But there is little sign of any weakening of the wilful western refusal to address seriously the causes of Islamist terrorism. Thus, during the past year, the US has armed and bolstered Pakistan and the central Asian dictatorships, supported Putin's ongoing devastation of Chechnya, continued to bomb and blockade Iraq at huge human cost, established new US bases across the Muslim world and, most recklessly of all, provided every necessary cover for Ariel Sharon's bloody rampages through the occupied Palestinian territories.
He brings an interesting twist to terrorist apologies: pre-emptive apologies:
But what is certain about such an act of aggression is that it will fuel Islamist terrorism throughout the world and make attacks on those countries which support it much more likely. If such outrages take place in Britain, there can no longer be any surprise or mystery about why we have been attacked, no point in asking why they hate us. Of course, it wouldn't be the innocents who were killed or injured who would be to blame. But by throwing Britain's weight behind a flagrantly unjust war, our political leaders would certainly be held responsible for endangering their own people.
An apology for the terrorists in advance. Saves him the trouble of thinking one up afterwards. The "of course" is particularly rich. Where does the Guardian dig up these creatures?

Orwell described this kind of jackass in Notes on Nationalism:

It is, I think, true to say that the intelligentsia have been more wrong about the progress of the war than the common people, and that they were more swayed by partisan feelings. The average intellectual of the Left believed, for instance, that the war was lost in 1940, that the Germans were bound to overrun Egypt in 1942, that the Japanese would never be driven out of the lands they had conquered, and that the Anglo-American bombing offensive was making no impression on Germany. He could believe these things because his hatred for the British ruling class forbade him to admit that British plans could succeed. There is no limit to the follies that can be swallowed if one is under the influence of feelings of this kind.
Once again, a pampered leftie, stomping his foot like a spoiled child, demanding that he be treated as an adult.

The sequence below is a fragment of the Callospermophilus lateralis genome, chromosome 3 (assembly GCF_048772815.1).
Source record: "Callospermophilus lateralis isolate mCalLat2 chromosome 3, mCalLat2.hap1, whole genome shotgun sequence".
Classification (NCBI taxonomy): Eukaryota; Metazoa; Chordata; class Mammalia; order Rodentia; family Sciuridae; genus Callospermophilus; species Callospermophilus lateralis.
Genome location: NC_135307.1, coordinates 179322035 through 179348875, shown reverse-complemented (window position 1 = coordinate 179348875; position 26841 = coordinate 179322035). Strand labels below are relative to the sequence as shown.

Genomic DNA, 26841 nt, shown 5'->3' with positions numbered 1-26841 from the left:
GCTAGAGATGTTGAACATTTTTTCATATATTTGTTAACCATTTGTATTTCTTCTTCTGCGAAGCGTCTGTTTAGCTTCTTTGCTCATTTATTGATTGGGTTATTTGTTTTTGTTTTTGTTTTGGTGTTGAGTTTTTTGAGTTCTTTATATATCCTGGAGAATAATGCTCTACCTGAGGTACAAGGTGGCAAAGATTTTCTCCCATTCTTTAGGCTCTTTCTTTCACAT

Wednesday, November 20, 2002

No ideological agendas here, just us chickens
The National University of Ireland, Cork, which previously sponsored a lecture by Robert Fisk, now has, in the interests of balance, invited an Israeli, Uri Davis, to give a lecture titled "Israel and the Palestinians: Apartheid in the "only democracy" in the Middle East". Two weeks ago, Davis was denouncing the Israelis as Nazis and guilty of genocide.
The lecture is being sponsored by the Department of Sociology and the Department of Food Business. Clearly a lecture closely related to the food industry. No ideological agendas at taxpayer expense going on here. And since Davis is an Israeli, the university certainly is not being used as a one-sided attack on Israel. Whew.
In the interests of fairness, I should probably add that I doubt this is some sort of grand ideological agenda by the university, which I doubt has one. Kissinger spoke here not too long ago, and the university was actually very good about ensuring that the hate Kissinger crowd did not disrupt anything. They also suspended a student organization a couple of years ago for disrupting a lecture. My point is rather that an awful lot of academics seem driven by ideological agendas, which may be why a food business department sponsors this sort of thing.
Pay your own way, kid
CalPundit appears startled that the Economist has challenged the notion that society gets benefits from more people going to college. He asks:
Is the Economist really not convinced that sending kids to college helps society as a whole?